Since the figures were collated Scotland’s prison population has dropped from 142 per 100,000 to 139. While this is welcome, the change is likely due to drop in the number of people being proceeded against by the courts rather than reflecting a change in prison policy. To make this change permanent and continuous requires policies that address Scottish punitive sentencing trends, cautious parole practices and long-term prisoner legislation.

Read more: SPACE I: Annual Penal Statistics in Europe for 2016

International Women's Day

On International Women’s Day we think of the almost 400 women who are currently detained in Scottish prisons.

News released today by SPS shows images of a new smaller prison for women to be opened in 2020. Scotland has a history of trying to be innovative in regards to women’s imprisonment. Yet the failure of these innovations is also an inescapable part of Scotland’s contemporary prison history, as self-harm and suicide have continued inside the prison, and women’s poverty and social exclusion continue to be entrenched by having been imprisoned. And despite efforts, over the last 40 years we have witnessed the steadily increasing number of women imprisoned in Scotland. But there are lessons in failure that can help us re-think the future of women's penal policy so that it can meet the demands of social justice.

We welcome that the new prison will hold around 20 women. HLS firmly believe that the social and rehabilitative value of small prisons far outstrips the expedient value of economies of scale of larger prisons. But real penal reform and innovation will not be found in a small scale expansion of the women’s prison estate, but through decarceration. We hope that this new prison is a development in that direction. Scottish government should formally commit to reducing the size of the women’s prison population to at least half of what it currently is. With public and political backing, Scotland can take this opportunity to be a world leader in social justice and penal reform by radically cutting the number of females in custody.

However, if we do reduce the prison infrastructure to hold less than 200 women and girls (which would be half the current number), how can the government guarantee against overcrowding? While the recent plans in the Management of Offenders (Scotland) Bill make provisions to extend electronic monitoring which can alleviate prisoner numbers, as HLS recently wrote, this brings with it other risks to citizenship and community life. We should not lose sight that social justice is not only about imprisoning better, but imprisoning less.

Crime falls, but the prison remains

The Scottish Government has just released their annual Court Proceedings statistics. As a result, what we have learned is that the number of people being convicted has fallen. This is welcome news, meaning that fewer people in Scotland become entangled in the criminal justice system. These changing conviction rates are in line with a general fall in crime that has been experienced here and elsewhere, the reports highlight that crime in Scotland is now at a 43 year low.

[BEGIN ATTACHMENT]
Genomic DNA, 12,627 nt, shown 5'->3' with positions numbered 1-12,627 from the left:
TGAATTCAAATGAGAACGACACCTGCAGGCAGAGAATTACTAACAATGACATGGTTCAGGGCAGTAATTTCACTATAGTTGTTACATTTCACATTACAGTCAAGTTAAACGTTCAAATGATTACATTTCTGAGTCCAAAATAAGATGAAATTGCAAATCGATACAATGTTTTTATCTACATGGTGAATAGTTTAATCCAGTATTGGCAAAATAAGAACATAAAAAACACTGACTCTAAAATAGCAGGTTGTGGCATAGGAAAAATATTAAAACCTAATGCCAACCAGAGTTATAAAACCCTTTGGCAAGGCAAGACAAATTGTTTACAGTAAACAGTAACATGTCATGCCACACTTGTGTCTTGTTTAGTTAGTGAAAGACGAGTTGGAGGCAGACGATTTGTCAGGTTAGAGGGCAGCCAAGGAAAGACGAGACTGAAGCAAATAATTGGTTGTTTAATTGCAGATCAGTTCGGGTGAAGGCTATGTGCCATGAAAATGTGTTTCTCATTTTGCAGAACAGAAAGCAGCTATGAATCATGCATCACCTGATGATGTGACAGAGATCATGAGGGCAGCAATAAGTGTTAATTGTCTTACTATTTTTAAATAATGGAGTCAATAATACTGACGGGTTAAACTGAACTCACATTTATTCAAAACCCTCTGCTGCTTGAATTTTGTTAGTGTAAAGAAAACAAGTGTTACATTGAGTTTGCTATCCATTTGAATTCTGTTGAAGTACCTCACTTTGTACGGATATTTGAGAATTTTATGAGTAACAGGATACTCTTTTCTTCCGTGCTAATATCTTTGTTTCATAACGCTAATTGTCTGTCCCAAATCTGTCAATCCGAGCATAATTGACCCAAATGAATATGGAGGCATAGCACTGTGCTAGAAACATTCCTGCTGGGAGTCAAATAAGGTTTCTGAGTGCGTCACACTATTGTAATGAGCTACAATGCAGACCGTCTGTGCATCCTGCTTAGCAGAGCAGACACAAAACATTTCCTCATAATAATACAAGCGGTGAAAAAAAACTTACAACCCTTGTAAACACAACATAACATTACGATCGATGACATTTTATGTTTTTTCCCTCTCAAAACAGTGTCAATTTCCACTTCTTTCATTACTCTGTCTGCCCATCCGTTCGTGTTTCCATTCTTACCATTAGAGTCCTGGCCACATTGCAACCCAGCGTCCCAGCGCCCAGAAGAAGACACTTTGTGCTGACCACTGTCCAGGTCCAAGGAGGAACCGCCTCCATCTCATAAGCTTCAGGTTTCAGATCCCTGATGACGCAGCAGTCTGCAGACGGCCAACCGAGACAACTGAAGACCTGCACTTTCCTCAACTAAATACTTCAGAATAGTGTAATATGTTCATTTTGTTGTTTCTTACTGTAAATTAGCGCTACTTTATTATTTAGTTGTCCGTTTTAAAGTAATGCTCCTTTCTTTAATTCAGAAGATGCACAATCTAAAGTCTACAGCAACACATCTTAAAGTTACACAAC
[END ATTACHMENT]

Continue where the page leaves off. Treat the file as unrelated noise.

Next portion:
While the Cabinet Secretary for Justice, Michael Matheson, welcomed these findings, this data revealed patterns of punishment that HLS remains seriously concerned about. The average sentence length has risen to just over ten months, a 26% increase over the last decade. This figure may also be artificially deflated because it excludes life imprisonment and indeterminate sentences, which are the longest prison sentences. Therefore, while the number of people being convicted has fallen, ever increasing sentence lengths means the average daily prison population has continued to be consistently high. With an average 135 people per 100,000 being incarcerated, Scotland has one of the most extensive prison systems in Western Europe. Any advances, whilst encouraging, remain overshadowed by the pervasiveness of the Scottish prison.

The good news is further complicated by examining changing sentencing patterns for all disposals across the last ten years. Increasingly, the courts are imposing community sanctions. It appears, however, to be at the expense of the fine, as the use of the prison has stayed the same, with between 13-15% of all of those sentenced over the last decade receiving a term of imprisonment. Despite significant and important changes in court disposals and crime rates, the prison remains an enduring and steadfast feature of the Scottish penal landscape. 

A large part of the motivation behind developing alternatives to custody, such as community disposals, was informed by a recognition that the ‘prison may sometimes do good, but it always does harm’ (Scottish Prisons Commission, 2008). But community sanctions are more intrusive than fines, they are certainly not a soft option. If they are in fact displacing the financial penalties rather than the prison, this should be seen as a potentially serious development.

HLS strongly advocates for a reduction in the frequency and the severity of custodial sentences: less people should be imprisoned and sentence lengths should be curtailed. We need to address what appears to be a worrying pattern emerging in Scotland of longer prison sentences being handed down by the judiciary for all crimes. Our vision is for a Scottish sentencing system that reflects the values of social justice in which the prison is used parsimoniously. With crime at an all time low, this should be seen as an opportune moment to reverse Scotland's persistently and troublingly high use of incarceration.

 

Read More: 

Criminal Proceedings in Scotland, 2016-17
Vision for Penal Reform in 2018

 

Lord Carloway Drummond Hunter Lecture - full paper

The annual Drummond Hunter Lecture was a great success this year, with over 200 people in attendance to hear Lord Carloway discuss The Purpose of Sentencing – From Beccaria to the OLR and Beyond’.

You can find a full copy of his talk here: Howard League Scotland Drummond Hunter Lecture 2014